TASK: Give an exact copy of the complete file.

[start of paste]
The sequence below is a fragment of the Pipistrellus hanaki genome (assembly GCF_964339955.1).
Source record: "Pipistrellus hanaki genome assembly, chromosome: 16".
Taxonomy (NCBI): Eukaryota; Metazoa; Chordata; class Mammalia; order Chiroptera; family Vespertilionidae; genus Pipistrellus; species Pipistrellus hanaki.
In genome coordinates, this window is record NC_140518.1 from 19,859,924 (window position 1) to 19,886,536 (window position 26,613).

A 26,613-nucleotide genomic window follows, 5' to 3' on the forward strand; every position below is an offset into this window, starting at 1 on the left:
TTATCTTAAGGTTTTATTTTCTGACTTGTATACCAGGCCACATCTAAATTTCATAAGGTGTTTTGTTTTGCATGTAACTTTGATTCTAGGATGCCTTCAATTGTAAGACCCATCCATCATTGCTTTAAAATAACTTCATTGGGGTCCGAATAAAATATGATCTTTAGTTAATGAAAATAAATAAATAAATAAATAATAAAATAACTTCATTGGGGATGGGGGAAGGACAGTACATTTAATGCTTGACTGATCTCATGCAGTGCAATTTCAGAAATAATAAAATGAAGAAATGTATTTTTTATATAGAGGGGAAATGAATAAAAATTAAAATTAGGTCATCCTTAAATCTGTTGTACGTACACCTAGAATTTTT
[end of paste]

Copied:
The sequence below is a fragment of the Pipistrellus hanaki genome (assembly GCF_964339955.1).
Source record: "Pipistrellus hanaki genome assembly, chromosome: 16".
Taxonomy (NCBI): Eukaryota; Metazoa; Chordata; class Mammalia; order Chiroptera; family Vespertilionidae; genus Pipistrellus; species Pipistrellus hanaki.
In genome coordinates, this window is record NC_140518.1 from 19,859,924 (window position 1) to 19,886,536 (window position 26,613).

A 26,613-nucleotide genomic window follows, 5' to 3' on the forward strand; every position below is an offset into this window, starting at 1 on the left:
TTATCTTAAGGTTTTATTTTCTGACTTGTATACCAGGCCACATCTAAATTTCATAAGGTGTTTTGTTTTGCATGTAACTTTGATTCTAGGATGCCTTCAATTGTAAGACCCATCCATCATTGCTTTAAAATAACTTCATTGGGGTCCGAATAAAATATGATCTTTAGTTAATGAAAATAAATAAATAAATAAATAATAAAATAACTTCATTGGGGATGGGGGAAGGACAGTACATTTAATGCTTGACTGATCTCATGCAGTGCAATTTCAGAAATAATAAAATGAAGAAATGTATTTTTTATATAGAGGGGAAATGAATAAAAATTAAAATTAGGTCATCCTTAAATCTGTTGTACGTACACCTAGAATTTTT